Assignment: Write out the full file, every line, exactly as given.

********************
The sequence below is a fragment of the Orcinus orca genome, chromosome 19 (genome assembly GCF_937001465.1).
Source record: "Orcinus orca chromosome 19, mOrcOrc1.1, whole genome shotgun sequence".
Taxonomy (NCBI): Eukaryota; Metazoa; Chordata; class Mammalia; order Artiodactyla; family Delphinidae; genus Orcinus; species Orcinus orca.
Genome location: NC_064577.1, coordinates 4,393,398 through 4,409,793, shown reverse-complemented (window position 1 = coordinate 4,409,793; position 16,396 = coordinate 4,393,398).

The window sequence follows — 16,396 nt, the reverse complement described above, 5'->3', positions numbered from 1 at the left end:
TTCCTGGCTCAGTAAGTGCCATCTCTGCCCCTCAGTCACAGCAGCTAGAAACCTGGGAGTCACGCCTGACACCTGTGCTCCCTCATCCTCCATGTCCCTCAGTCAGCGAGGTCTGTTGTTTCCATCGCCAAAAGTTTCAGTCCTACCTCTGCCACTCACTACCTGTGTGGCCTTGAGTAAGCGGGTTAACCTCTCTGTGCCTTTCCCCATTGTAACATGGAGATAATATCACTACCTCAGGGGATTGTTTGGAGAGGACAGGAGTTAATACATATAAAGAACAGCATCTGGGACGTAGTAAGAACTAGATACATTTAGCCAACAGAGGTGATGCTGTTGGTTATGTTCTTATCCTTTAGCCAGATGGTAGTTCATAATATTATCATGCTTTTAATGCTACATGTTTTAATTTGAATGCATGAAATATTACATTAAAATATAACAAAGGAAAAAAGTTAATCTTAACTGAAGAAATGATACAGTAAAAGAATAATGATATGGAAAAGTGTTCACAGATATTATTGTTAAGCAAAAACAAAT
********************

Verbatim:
The sequence below is a fragment of the Orcinus orca genome, chromosome 19 (genome assembly GCF_937001465.1).
Source record: "Orcinus orca chromosome 19, mOrcOrc1.1, whole genome shotgun sequence".
Taxonomy (NCBI): Eukaryota; Metazoa; Chordata; class Mammalia; order Artiodactyla; family Delphinidae; genus Orcinus; species Orcinus orca.
Genome location: NC_064577.1, coordinates 4,393,398 through 4,409,793, shown reverse-complemented (window position 1 = coordinate 4,409,793; position 16,396 = coordinate 4,393,398).

The window sequence follows — 16,396 nt, the reverse complement described above, 5'->3', positions numbered from 1 at the left end:
TTCCTGGCTCAGTAAGTGCCATCTCTGCCCCTCAGTCACAGCAGCTAGAAACCTGGGAGTCACGCCTGACACCTGTGCTCCCTCATCCTCCATGTCCCTCAGTCAGCGAGGTCTGTTGTTTCCATCGCCAAAAGTTTCAGTCCTACCTCTGCCACTCACTACCTGTGTGGCCTTGAGTAAGCGGGTTAACCTCTCTGTGCCTTTCCCCATTGTAACATGGAGATAATATCACTACCTCAGGGGATTGTTTGGAGAGGACAGGAGTTAATACATATAAAGAACAGCATCTGGGACGTAGTAAGAACTAGATACATTTAGCCAACAGAGGTGATGCTGTTGGTTATGTTCTTATCCTTTAGCCAGATGGTAGTTCATAATATTATCATGCTTTTAATGCTACATGTTTTAATTTGAATGCATGAAATATTACATTAAAATATAACAAAGGAAAAAAGTTAATCTTAACTGAAGAAATGATACAGTAAAAGAATAATGATATGGAAAAGTGTTCACAGATATTATTGTTAAGCAAAAACAAAT